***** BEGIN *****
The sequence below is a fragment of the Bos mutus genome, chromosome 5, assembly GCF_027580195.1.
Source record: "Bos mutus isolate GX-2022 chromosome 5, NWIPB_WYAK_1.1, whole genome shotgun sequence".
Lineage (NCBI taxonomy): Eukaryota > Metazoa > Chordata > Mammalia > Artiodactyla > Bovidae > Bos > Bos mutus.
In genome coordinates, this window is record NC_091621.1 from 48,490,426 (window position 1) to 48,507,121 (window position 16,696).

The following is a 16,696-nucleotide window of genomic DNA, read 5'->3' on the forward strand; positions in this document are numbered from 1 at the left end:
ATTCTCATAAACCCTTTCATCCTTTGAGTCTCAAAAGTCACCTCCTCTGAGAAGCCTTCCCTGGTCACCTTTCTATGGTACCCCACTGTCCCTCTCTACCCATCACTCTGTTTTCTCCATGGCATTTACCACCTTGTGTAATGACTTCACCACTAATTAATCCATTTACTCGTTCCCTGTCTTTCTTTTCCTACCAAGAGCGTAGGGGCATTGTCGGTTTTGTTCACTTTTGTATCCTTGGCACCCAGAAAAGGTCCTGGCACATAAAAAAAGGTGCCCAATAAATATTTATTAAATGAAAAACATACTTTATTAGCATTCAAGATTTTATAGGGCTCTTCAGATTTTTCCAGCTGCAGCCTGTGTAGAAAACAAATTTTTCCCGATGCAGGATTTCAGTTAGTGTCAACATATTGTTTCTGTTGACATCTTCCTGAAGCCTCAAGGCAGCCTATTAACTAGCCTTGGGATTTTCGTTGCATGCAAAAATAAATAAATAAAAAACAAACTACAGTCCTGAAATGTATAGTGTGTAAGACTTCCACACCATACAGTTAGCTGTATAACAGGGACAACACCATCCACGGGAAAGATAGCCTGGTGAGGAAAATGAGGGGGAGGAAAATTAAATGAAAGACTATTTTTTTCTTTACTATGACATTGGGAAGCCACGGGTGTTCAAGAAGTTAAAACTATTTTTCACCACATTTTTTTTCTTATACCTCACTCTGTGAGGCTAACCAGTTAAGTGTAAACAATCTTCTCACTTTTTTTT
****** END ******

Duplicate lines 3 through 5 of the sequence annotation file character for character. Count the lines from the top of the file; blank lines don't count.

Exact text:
Lineage (NCBI taxonomy): Eukaryota > Metazoa > Chordata > Mammalia > Artiodactyla > Bovidae > Bos > Bos mutus.
In genome coordinates, this window is record NC_091621.1 from 48,490,426 (window position 1) to 48,507,121 (window position 16,696).

The following is a 16,696-nucleotide window of genomic DNA, read 5'->3' on the forward strand; positions in this document are numbered from 1 at the left end: